SAN JOSE, Calif. - Intel Corp. is expected to spend some $1.5 billion for lithography gear alone in 2011, according to an analyst.
Japan's Nikon Corp. was Intel's sole leading-edge lithography vendor for the 32-nm node. As expected, Nikon and rival ASML Holding NV will share the lithography business for the 22-nm node, according to Barclays Capital.
''We expect Intel will spend flattish capex of $5.2 billion in 2011,'' said C.J. Muse, an analyst with the firm, in a report. ''Our checks on the litho front point to Intel ordering 27 immersion tools and 15 KrF tools in 2011. Assuming new coater-developer tools are attached and assumptions around ASML/Nikon share splits and ASPs, we derive a total litho budget from Intel of $1.5 billion.''
In comparison, Intel is expected to procure 26 193-nm immersion tools in 2010, according to the firm. Some 18 of those are from Nikon and the remaining 8 tools come from ASML. Intel's total litho budget is about $988 million, according to the firm.
In 2011, Intel is expected to buy 27 193-nm immersion tools, including 15 from ASML and 12 from Nikon, according to the firm.
Good to read about some spending from the big companies in my area of work. I can safely assume that there will be lot of new jobs coming from ASML and that's pretty nice for new engineers and professionals like me.
I assume you meant that sarcastically.
None of the money goes to US companies. (apparently once again, we have become total losers in a technology that for the most part, started here.) Plus who nows where this equipment is going: US or China?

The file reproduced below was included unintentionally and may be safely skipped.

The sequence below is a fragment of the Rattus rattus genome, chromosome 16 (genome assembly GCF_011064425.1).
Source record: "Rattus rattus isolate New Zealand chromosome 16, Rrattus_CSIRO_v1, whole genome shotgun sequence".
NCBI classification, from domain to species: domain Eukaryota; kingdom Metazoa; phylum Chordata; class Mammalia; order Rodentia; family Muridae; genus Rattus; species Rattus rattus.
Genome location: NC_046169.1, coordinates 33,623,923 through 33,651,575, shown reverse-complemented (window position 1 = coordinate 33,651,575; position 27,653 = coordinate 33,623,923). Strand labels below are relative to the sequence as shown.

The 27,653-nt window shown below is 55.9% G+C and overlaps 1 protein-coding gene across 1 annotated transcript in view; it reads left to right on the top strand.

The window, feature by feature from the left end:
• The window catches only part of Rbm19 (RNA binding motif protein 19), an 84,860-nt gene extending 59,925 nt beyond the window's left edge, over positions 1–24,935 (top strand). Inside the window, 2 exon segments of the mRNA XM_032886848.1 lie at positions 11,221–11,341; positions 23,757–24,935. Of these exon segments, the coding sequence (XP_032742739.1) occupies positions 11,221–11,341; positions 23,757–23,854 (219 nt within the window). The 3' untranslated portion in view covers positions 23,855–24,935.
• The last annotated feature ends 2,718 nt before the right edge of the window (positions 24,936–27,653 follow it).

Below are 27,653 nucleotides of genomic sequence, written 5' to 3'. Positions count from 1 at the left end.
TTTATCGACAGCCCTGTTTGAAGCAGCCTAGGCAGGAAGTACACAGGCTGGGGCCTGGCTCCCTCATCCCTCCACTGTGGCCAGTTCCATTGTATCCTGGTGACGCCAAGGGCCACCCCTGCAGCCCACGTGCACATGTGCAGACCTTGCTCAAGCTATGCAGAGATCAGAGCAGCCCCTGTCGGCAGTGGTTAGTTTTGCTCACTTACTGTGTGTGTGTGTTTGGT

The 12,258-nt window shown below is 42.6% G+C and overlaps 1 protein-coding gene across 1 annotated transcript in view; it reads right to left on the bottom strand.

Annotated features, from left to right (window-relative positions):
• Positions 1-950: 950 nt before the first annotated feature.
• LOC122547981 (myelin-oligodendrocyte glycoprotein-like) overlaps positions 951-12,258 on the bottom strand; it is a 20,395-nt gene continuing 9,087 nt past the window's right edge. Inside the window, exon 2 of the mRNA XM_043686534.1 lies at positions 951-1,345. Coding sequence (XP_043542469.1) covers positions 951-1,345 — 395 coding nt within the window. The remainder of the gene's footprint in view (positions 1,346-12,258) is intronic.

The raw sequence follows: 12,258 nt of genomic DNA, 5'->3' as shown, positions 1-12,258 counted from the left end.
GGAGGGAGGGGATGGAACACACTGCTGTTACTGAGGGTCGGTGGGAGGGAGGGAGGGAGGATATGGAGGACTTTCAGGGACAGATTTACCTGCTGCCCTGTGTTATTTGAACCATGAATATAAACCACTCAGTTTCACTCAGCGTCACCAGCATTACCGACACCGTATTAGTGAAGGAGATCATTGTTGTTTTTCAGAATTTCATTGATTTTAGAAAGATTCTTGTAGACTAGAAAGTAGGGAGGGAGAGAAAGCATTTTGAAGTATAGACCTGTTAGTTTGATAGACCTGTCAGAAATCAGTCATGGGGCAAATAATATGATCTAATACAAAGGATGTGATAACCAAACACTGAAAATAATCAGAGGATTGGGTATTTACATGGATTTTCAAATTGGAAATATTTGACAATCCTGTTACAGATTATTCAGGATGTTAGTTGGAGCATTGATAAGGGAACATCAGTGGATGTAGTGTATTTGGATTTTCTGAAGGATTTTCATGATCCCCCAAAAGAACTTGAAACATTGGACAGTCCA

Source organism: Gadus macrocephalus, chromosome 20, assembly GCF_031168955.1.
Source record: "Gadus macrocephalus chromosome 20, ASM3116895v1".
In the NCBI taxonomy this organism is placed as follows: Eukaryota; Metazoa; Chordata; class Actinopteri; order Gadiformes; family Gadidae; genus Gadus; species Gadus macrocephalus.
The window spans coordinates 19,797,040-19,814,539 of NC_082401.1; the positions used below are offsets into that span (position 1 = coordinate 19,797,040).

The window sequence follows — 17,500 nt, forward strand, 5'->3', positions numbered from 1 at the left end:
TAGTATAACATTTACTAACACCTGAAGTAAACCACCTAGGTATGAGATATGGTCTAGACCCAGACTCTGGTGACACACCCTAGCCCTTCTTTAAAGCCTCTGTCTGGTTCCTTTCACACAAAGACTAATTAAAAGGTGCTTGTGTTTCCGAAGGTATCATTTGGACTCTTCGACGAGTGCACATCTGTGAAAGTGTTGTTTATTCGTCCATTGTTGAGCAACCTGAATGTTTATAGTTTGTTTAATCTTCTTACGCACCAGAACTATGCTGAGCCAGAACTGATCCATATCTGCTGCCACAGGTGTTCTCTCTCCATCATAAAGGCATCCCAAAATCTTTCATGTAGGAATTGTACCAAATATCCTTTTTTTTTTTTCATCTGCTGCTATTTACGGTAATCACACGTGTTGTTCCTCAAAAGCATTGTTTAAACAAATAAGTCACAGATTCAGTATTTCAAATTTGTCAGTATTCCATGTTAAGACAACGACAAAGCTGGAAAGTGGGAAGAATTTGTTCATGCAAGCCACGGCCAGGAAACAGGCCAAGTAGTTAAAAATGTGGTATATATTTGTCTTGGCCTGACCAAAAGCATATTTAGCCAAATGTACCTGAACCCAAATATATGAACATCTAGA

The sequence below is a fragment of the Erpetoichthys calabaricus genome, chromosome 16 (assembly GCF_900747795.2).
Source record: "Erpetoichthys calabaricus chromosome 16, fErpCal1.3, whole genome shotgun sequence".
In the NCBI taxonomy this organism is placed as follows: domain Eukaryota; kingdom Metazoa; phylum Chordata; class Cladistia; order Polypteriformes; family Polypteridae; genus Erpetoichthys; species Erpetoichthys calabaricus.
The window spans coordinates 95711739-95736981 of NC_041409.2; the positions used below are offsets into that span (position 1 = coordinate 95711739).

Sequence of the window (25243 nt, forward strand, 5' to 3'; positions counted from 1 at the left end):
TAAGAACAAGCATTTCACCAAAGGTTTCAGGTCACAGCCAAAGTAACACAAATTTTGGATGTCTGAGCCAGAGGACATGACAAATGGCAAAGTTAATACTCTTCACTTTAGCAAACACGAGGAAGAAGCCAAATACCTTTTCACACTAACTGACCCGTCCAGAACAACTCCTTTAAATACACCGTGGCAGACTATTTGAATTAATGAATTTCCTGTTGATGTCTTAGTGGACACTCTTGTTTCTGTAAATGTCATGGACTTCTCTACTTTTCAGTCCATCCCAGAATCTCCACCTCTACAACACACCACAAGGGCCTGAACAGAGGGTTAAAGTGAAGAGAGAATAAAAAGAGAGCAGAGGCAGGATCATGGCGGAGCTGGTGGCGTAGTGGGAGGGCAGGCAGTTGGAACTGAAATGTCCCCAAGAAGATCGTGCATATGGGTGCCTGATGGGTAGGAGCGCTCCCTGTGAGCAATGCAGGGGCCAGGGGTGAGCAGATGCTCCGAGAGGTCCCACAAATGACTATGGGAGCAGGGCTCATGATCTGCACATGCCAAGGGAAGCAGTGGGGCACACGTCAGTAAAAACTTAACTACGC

Immersion lithography is used because the index of refraction of water is higher than that of air, and that property is used to create finer details on the wafer than is possible by using the same wavelength light in air. KrF refers to the gas used in the exposure lamp to create a monochromatic light source. Any litho guys out there can correct any errors I may have made.
The immersion tools are lithography tools which use 193 nm wavelength and immerse the exposed part of the wafer under water. ASML uses the same drop of water blown over the wafer, while Nikon flows water under the lens and sucks it back up. Only Nikon immersion tools are used for Intel's 32 nm critical layers. They are said to be cheaper possibly because of smaller footprint.
The KrF tools use a longer wavelength (248 nm) and could be used for the looser layers, like the higher Cu damacene layers. Their resolution is not so strong as immersion but it is sufficient plus they offer the better depth of focus.
There is no doubt now that intel will skip 28nm, inspite focusing on smaller size. Besides why to give big share to Nikon who has problems with ultra litho where ASML is in good shape. At this point Nikon's efforts would change the score of the game
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